Updates in Other Jurisdictions
Employers should be aware of changes in the following states and cities:
- The salary history disclosure ban laws in Connecticut and Hawaii went into effect on January 1, 2019.
- On February 18, 2019, Atlanta, GA removed salary history questions on applications for employment with city agencies.
- The 3rd U.S. Circuit Court of Appeals will soon weigh in on an ongoing case about salary history questions in Philadelphia, PA. Oral arguments are scheduled for March 15, 2019.
- Maine’s legislature is currently considering a bill that would prohibit salary history disclosures in the state.
- In Cincinnati, OH, lawmakers have delayed a vote on a bill that would create a city-wide ban on salary history disclosures.
Additionally, two related updates at the federal level are worth noting:
On January 30, 2019, Rep. Rosa DeLauro (D-Connecticut) reintroduced the Paycheck Fairness Act in the House of Representatives. The bill has been introduced to Congress multiple times over the past two decades, but has thus far failed to pass both chambers.
On February 25, 2019, the Supreme Court remanded a recent 9th Circuit decision about salary history disclosures. The lower court had ruled that salary history questions could contribute to a gender-based wage gap, and “cannot justify a wage differential” between male and female applicants. The 9th Circuit’s opinion was penned by the late Judge Stephen Reinhardt, who died less than two weeks before it was filed. In a per curiam decision, the Supreme Court ruled that the 9th Circuit had “effectively allowed a deceased judge to exercise the judicial power of the United States after his death” and must therefore reconsider the case. The case is Yovino v. Rizo, 18-272.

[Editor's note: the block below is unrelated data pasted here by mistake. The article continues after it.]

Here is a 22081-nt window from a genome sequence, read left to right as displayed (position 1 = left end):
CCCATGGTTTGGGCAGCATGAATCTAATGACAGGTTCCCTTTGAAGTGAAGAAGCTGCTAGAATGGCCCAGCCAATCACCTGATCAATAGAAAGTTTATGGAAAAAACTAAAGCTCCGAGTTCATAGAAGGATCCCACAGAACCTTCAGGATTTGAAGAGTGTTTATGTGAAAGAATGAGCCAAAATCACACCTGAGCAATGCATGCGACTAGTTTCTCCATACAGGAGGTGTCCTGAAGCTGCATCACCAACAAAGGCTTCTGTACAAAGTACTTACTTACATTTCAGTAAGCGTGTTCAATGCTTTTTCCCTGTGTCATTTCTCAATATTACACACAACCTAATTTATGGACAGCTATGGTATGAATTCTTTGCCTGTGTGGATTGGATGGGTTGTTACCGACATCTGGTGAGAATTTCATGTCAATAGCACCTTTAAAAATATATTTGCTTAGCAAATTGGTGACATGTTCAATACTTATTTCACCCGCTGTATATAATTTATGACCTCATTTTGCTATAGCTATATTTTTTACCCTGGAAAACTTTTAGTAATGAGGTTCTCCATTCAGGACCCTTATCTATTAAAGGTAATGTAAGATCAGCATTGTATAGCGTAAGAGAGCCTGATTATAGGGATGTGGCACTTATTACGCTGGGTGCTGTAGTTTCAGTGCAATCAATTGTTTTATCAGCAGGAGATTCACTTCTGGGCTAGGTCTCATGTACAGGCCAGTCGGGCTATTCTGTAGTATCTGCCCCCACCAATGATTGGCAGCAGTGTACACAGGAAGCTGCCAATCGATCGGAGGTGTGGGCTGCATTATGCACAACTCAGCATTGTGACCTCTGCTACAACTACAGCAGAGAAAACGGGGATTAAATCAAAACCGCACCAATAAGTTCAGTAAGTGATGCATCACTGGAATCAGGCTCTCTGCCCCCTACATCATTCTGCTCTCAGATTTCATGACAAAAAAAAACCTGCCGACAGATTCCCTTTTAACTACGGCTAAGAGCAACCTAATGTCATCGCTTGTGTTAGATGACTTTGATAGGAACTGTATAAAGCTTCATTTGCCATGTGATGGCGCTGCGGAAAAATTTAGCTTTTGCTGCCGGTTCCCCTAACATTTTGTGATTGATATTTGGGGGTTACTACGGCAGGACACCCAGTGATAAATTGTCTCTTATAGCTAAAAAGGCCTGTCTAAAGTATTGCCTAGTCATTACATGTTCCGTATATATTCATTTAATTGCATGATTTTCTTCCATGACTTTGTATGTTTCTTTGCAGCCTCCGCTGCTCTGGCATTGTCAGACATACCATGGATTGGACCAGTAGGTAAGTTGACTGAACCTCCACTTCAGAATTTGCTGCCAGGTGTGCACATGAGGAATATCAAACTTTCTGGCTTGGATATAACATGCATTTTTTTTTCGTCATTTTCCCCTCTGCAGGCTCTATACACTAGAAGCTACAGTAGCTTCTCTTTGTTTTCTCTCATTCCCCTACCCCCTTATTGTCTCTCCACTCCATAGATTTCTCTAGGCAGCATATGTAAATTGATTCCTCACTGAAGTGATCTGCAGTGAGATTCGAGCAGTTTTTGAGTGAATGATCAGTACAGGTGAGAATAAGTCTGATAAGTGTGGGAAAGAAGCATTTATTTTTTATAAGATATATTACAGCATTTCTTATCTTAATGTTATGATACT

Regardless of what the future holds, employers should stay aware of all legal updates on this topic, particularly when operating in states in which the electorate “flipped” after the 2018 election. Legal counsel can help employers quickly and cost-effectively develop fair and compliant hiring practices.
If you have any questions on this topic, please contact Zachary Glaser at firstname.lastname@example.org or 267-338-1315
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Zach Glaser, Chair of the Labor & Employment practice group, is also the head of the newly formed Employee Mobility practice at Offit Kurman. This specific practice consists of over 50 attorneys with Intellectual Property, Labor & Employment and Commercial Litigation backgrounds. This unique combination of attorneys in a group practice equip the firm to assist in both common and complex employee mobility legal issues. Zach’s broad litigation experience includes complex commercial matters, business torts, employment litigation and intellectual property disputes, including contract claims, defending employment discrimination claims, the enforcement of non-competition and non-solicitation agreements, federal and state unfair competition claims, defense of Fair Labor Standards Act claims, franchise and distribution disputes, lender liability and FINRA matters, professional negligence and medical malpractice defense, and all manners of intellectual property litigation, including trade secret matters, Computer Fraud and Abuse Act cases, e-commerce, trademarks, copyrights and patent litigation.